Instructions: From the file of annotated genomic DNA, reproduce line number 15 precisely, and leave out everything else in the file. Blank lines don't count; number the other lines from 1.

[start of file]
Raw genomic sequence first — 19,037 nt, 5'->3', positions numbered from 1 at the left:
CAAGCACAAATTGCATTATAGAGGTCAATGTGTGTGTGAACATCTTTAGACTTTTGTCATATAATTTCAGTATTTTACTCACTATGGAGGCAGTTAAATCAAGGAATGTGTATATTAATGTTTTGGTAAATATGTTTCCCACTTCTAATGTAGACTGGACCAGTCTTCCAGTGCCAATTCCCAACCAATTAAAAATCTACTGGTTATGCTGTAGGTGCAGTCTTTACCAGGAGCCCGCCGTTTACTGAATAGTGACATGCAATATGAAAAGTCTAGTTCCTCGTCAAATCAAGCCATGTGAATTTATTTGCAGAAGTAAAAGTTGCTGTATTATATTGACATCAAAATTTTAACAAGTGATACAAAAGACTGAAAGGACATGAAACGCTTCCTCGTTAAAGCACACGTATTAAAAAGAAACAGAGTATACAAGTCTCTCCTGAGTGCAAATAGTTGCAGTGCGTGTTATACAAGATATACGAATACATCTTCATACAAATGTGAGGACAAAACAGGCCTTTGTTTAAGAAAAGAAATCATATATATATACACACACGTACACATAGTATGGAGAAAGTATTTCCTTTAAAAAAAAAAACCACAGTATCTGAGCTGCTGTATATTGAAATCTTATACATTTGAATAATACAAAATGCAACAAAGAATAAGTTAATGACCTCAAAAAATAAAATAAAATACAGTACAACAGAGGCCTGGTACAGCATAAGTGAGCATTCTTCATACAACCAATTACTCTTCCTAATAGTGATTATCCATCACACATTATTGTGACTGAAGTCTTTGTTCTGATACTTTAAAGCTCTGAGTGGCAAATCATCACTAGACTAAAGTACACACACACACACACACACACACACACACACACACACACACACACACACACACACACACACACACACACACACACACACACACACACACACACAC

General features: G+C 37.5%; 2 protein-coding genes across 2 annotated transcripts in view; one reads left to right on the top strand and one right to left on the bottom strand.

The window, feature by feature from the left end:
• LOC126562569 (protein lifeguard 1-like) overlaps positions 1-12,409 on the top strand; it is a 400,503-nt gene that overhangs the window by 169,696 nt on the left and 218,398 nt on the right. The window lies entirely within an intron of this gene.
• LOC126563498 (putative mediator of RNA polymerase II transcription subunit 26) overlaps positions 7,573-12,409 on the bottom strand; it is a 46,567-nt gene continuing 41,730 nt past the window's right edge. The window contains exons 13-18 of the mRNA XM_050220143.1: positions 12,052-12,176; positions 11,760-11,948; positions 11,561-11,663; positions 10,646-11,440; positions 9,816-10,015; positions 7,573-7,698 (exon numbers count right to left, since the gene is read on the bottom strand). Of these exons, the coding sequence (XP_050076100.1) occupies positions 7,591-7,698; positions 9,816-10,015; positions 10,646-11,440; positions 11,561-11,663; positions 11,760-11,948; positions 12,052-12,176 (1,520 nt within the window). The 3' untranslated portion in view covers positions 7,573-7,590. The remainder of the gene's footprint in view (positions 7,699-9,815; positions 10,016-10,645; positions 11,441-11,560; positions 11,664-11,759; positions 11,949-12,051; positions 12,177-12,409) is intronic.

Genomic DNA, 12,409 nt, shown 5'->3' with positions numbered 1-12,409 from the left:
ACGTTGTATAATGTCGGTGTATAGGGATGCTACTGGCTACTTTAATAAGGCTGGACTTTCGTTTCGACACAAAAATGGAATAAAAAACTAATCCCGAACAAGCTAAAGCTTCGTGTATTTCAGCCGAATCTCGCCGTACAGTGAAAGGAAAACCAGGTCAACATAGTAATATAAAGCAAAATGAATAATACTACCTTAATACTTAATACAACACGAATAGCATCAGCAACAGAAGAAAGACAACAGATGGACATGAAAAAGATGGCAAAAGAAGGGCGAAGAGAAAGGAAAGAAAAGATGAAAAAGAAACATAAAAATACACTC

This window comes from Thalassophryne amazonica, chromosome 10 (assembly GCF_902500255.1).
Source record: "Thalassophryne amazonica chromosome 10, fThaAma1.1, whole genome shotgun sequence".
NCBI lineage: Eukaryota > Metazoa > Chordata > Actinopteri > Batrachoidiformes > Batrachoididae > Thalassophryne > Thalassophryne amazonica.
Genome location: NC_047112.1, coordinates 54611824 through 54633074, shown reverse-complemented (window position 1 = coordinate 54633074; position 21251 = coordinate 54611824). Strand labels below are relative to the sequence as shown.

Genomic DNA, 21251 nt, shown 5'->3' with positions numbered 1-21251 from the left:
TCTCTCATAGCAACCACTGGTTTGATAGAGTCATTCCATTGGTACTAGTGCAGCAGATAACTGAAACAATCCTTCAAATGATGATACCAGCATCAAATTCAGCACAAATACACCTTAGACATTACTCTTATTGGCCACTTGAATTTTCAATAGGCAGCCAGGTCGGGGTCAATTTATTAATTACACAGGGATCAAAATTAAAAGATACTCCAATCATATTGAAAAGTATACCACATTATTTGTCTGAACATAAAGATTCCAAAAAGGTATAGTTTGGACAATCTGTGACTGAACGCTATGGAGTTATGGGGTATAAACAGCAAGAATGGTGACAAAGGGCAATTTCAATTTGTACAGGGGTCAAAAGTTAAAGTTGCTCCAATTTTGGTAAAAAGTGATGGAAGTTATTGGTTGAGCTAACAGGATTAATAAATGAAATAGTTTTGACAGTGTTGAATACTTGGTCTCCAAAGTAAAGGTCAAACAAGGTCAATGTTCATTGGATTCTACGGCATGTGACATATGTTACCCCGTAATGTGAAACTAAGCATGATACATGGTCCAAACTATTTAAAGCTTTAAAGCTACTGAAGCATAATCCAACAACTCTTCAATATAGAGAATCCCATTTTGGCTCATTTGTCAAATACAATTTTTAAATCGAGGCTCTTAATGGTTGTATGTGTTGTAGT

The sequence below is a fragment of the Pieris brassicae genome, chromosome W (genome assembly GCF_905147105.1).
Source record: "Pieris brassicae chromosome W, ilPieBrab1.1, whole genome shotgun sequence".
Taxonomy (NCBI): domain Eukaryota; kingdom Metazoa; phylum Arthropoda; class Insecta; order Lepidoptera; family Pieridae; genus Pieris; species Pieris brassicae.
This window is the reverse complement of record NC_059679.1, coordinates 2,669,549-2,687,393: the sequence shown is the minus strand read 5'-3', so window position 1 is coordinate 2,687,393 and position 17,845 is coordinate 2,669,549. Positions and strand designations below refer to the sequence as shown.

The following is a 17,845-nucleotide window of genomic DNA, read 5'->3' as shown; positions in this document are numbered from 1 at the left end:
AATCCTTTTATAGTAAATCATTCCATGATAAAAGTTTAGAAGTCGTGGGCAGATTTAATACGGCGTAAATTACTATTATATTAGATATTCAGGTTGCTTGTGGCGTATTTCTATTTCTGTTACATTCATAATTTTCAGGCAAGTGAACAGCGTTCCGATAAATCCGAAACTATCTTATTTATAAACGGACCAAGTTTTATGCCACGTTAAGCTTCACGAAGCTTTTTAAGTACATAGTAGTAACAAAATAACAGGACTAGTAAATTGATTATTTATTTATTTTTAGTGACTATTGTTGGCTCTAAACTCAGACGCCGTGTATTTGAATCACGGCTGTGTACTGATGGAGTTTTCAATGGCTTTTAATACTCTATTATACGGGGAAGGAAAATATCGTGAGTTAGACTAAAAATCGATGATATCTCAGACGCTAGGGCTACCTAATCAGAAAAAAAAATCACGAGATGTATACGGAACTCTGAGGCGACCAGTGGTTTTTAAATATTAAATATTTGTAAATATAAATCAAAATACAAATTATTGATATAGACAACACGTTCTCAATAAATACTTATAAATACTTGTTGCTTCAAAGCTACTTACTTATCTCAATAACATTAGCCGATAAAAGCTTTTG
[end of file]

The sequence below is a fragment of the Pieris brassicae genome, chromosome W (genome assembly GCF_905147105.1).